Watching freshman Jordan Montgomery pitch on Saturday, it was difficult to decipher that he just turned 19 in December.
The excruciating 5-4 loss on Good Friday to Tennessee put an enormous amount of pressure on Montgomery, a 6-foot-3 left-hander making his first career SEC start against the Vols.
The 2011 Gatorade Player of the Year in the Palmetto State delivered a career-defining performance, limiting Tennessee to one run on three hits with seven strikeouts and no walks in eight innings.
The freshman from Sumter was lifted at the start of the ninth after throwing 99 pitches, 65 for strikes. Consistently throwing his devastating changeup and fastball for strikes, Montgomery faced just 27 batters, three over the minimum.
He surrendered a leadoff triple in the top of the first and the runner quickly scored on an RBI groundout. But Montgomery settled down, retiring 24 of the final 26 batters he faced.
"I didn't really think I was ready, then I quickly figured I could do very well pitching against these guys," Montgomery said. "I had a little more pressure out there today because I knew it was up to me to determine if we could win the series. I just came out and did the best I could."
The only hits (and the only base-runners) the Vols managed after the triple were a leadoff single in the fifth and a harmless two-out single in the sixth.
Prior to the fifth-inning hit, Montgomery retired 12 straight hitters, a streak reminiscent of his outing against Appalachian State on March 14 when he was touched for four runs in the first inning on a pair of homers.
"I missed my spot on that fastball with the leadoff triple, but I settled down after that," Montgomery said. "I started throwing my changeup and they were just swinging through it, so I kept throwing that and mixed in some of my off-speeds. I just tried to keep us in the game."
Montgomery's impressive outing lowered his ERA from 3.27 to 2.70 (nine earned runs in 30 innings). Coming in, his longest outing in 2012 had been 5 2-3 innings at The Citadel.
In fact, that had been his only career stint longer than five innings. Montgomery has not allowed more than five hits in any of his seven appearances this season.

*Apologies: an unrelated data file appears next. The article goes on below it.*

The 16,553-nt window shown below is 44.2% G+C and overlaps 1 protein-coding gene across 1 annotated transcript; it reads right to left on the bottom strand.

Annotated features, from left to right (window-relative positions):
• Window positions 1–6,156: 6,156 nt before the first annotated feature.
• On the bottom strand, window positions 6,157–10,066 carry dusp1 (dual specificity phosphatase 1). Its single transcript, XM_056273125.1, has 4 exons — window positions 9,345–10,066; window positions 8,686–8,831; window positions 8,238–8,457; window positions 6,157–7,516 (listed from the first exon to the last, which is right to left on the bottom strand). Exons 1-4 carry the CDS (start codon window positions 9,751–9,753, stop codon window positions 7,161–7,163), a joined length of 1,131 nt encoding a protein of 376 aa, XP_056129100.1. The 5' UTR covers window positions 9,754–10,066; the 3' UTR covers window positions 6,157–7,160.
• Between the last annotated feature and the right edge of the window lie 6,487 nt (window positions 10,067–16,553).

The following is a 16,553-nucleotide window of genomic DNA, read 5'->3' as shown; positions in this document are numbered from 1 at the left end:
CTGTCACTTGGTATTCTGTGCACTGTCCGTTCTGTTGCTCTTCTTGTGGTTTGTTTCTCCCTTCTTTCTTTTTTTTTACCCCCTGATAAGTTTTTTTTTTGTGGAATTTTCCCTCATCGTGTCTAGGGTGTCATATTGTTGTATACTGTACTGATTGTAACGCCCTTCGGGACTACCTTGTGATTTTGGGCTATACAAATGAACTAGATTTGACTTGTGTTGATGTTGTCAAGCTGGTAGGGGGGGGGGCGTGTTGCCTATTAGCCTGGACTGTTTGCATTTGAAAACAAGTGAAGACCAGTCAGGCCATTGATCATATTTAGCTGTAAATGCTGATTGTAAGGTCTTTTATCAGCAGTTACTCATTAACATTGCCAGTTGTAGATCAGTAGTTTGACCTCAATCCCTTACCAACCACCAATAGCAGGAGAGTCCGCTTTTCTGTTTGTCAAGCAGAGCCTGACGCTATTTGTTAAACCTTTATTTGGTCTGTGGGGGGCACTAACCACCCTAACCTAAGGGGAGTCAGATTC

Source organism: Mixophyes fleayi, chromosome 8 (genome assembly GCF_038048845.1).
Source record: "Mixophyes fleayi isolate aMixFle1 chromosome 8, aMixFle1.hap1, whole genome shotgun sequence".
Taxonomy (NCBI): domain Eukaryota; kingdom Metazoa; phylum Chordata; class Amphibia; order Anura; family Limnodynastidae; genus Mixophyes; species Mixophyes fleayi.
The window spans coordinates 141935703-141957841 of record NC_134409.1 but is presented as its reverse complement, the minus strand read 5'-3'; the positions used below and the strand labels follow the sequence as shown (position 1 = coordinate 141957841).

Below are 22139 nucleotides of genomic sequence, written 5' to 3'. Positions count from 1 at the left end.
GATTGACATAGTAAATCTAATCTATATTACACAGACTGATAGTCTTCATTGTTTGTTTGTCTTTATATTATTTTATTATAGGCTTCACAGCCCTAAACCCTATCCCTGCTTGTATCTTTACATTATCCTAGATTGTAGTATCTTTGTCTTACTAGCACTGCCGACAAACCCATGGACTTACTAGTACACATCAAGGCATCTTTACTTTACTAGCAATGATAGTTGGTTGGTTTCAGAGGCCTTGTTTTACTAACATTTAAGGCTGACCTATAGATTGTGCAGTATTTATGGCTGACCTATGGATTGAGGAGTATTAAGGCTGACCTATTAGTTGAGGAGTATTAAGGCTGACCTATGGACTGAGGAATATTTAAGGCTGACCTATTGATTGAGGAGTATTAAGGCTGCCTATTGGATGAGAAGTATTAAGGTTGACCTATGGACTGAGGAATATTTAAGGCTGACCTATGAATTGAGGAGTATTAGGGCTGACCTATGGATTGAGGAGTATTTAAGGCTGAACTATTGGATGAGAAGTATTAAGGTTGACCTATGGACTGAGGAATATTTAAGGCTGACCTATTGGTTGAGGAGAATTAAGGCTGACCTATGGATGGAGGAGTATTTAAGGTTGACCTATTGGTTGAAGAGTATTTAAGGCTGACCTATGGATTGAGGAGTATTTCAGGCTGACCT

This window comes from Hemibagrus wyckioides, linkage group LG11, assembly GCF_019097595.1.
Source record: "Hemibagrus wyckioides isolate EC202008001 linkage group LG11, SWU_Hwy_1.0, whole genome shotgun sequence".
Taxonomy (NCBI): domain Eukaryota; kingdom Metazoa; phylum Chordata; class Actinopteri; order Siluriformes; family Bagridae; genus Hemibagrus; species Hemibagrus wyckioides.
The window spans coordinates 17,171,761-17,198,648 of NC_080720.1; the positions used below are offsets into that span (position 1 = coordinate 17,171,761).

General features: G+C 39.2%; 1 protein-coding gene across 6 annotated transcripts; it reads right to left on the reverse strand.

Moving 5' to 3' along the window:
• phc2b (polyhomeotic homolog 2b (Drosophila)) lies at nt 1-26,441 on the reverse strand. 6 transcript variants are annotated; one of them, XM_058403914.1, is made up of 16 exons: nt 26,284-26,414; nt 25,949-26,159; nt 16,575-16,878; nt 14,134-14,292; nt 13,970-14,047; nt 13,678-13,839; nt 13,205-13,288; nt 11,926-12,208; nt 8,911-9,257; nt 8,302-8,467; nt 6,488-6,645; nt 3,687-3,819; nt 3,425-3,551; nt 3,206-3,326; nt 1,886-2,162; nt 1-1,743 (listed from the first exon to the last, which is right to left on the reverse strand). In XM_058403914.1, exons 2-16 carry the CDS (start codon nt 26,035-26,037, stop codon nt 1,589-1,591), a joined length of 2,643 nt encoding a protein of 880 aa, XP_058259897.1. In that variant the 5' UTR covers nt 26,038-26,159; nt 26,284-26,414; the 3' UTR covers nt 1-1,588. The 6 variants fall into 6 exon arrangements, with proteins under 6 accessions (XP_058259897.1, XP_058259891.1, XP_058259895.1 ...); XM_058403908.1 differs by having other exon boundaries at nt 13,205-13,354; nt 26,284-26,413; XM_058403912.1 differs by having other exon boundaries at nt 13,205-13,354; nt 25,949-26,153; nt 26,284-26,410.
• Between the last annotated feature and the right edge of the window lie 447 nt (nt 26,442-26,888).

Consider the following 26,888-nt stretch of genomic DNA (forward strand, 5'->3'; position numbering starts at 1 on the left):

Ray Tanner has seen a lot of pitchers come and go during his 16 years as coach, but rarely has a true freshman hurled a near complete-game masterpiece comparable to Montgomery's performance.
"That was a tremendous effort for Jordan Montgomery," Tanner said. "It's very rare for a freshman in the SEC to go out there and throw eight innings as well as he did tonight.""
Montgomery's reward? A (permanent?) spot in USC's weekend rotation. In effect, USC has one Sumter pitcher (Montgomery) replacing another (Matt Price).
Thus, his next start - the sixth of his career and the second in the SEC - should come at 4 p.m. on Saturday when USC hosts Mississippi State.
"I would say that he deserves an opportunity to be out there," Tanner said. "He continues to impress and certainly no one is going to argue the fact that he deserves to be out there on the weekend."
Montgomery had to be sharp because USC again left more than a dozen runners stranded on the base paths. One night after leaving nine on base, USC added 15 to the season's count, giving it 103 runners stranded in 11 SEC games.
"These guys are trying to be a good team and they are trying to be good offensively, but it just hasn't worked out for us," Tanner said. "I guess we left 15 on tonight, but it felt more like 27 to me. That's just part of baseball sometimes. You just go through cycles that are very difficult for you."
USC is averaging 4.4 runs per game in SEC games while yielding an average of five runs per contest.
"We need to get our pitchers more support," Tanner said. "This week we went back and did a little historical review of the season, trying to think about how many runs we were scoring. Then we proceeded to go out and make it difficult for our pitchers."
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